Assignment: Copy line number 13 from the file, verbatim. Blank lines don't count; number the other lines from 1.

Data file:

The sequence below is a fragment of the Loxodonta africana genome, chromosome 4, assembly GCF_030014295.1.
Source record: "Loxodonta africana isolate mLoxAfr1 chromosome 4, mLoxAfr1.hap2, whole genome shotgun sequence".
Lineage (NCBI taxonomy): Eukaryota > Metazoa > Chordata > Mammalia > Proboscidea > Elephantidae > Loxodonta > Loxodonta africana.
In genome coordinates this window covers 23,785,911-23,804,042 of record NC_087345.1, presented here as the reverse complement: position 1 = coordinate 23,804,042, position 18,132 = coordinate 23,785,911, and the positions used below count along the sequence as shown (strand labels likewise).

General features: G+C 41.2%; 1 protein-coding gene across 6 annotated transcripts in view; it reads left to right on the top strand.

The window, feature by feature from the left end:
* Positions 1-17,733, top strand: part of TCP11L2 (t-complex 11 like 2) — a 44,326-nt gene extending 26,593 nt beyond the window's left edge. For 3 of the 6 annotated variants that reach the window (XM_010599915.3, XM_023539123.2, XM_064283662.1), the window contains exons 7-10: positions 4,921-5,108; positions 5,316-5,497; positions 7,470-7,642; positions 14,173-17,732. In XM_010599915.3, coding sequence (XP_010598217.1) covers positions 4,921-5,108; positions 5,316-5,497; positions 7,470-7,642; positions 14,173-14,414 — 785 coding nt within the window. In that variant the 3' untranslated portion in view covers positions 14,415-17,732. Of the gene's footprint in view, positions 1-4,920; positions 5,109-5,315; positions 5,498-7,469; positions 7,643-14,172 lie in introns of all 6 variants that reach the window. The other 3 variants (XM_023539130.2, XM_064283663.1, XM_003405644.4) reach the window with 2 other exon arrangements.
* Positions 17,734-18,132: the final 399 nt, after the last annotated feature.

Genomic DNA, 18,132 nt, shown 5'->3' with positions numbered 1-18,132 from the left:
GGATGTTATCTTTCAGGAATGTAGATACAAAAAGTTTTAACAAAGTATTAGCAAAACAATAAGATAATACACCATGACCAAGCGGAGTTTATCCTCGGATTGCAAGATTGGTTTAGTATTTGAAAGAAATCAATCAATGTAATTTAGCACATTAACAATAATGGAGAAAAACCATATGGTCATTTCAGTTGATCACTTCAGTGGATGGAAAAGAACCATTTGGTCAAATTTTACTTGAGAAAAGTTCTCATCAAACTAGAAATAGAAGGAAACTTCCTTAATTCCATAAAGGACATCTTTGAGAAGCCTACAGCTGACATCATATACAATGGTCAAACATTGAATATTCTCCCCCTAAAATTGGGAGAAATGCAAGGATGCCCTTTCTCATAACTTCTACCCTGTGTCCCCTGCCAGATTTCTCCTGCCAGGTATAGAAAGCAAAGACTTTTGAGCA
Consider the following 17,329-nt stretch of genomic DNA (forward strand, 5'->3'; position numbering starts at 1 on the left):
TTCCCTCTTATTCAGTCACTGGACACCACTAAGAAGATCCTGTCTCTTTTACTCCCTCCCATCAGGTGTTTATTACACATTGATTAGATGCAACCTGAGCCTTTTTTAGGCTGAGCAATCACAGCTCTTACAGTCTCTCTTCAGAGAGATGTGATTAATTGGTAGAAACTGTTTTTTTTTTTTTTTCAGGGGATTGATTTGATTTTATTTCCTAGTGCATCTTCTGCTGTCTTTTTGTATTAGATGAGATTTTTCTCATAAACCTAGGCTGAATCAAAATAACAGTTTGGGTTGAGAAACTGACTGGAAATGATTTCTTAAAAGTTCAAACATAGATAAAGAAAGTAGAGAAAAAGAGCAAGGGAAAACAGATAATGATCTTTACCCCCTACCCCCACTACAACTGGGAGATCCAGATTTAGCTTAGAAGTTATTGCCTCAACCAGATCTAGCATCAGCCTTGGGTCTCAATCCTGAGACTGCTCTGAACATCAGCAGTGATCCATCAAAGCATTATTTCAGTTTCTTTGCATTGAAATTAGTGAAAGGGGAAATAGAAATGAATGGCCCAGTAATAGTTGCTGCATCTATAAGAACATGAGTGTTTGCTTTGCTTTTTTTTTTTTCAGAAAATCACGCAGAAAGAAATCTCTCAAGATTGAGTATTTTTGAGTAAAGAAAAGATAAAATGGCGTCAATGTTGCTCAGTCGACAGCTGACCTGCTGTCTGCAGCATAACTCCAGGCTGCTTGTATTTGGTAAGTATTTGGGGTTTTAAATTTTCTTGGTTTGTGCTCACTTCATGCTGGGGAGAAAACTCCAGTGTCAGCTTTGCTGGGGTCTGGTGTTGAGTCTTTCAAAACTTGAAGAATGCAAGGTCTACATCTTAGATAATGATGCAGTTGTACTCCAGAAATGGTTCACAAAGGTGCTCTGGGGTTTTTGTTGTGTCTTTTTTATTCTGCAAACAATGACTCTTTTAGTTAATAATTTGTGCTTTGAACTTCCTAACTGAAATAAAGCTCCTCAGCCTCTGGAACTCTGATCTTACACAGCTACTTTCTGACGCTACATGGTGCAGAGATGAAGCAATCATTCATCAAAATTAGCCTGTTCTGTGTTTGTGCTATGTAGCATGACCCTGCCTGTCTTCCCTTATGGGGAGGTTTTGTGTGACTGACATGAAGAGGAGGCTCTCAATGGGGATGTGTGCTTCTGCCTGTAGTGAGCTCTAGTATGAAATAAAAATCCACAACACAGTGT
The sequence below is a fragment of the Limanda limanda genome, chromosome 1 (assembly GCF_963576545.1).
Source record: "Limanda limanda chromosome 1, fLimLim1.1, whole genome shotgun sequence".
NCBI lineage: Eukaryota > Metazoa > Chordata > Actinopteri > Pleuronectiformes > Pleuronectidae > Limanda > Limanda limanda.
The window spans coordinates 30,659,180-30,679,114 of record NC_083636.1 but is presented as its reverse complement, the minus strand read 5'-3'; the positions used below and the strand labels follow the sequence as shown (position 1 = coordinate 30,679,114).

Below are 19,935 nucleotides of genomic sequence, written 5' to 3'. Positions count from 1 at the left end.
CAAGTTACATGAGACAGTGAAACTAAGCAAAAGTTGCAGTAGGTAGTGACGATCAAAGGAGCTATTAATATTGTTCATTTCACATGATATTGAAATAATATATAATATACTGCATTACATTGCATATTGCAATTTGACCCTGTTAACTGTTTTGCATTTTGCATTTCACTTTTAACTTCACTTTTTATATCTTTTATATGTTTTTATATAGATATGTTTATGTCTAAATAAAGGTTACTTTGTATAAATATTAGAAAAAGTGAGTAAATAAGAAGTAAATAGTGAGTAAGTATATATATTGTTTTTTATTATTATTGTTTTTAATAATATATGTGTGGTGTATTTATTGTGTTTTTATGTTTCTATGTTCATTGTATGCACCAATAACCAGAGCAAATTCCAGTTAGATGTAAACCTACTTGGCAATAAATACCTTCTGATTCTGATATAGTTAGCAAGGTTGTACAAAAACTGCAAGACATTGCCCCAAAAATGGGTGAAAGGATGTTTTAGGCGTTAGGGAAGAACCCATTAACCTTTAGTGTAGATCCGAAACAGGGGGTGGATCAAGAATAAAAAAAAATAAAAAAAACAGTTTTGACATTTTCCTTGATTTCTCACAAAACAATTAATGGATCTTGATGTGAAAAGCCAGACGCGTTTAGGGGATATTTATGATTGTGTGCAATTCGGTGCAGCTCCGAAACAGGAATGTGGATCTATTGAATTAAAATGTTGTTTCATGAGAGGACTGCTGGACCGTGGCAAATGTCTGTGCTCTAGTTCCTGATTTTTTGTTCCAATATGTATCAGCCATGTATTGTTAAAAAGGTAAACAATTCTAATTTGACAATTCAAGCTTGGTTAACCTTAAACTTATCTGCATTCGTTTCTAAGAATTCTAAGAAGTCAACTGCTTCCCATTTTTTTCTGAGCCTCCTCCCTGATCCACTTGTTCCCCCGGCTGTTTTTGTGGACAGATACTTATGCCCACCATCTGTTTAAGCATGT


The sequence below is a fragment of the Limanda limanda genome, chromosome 1 (assembly GCF_963576545.1).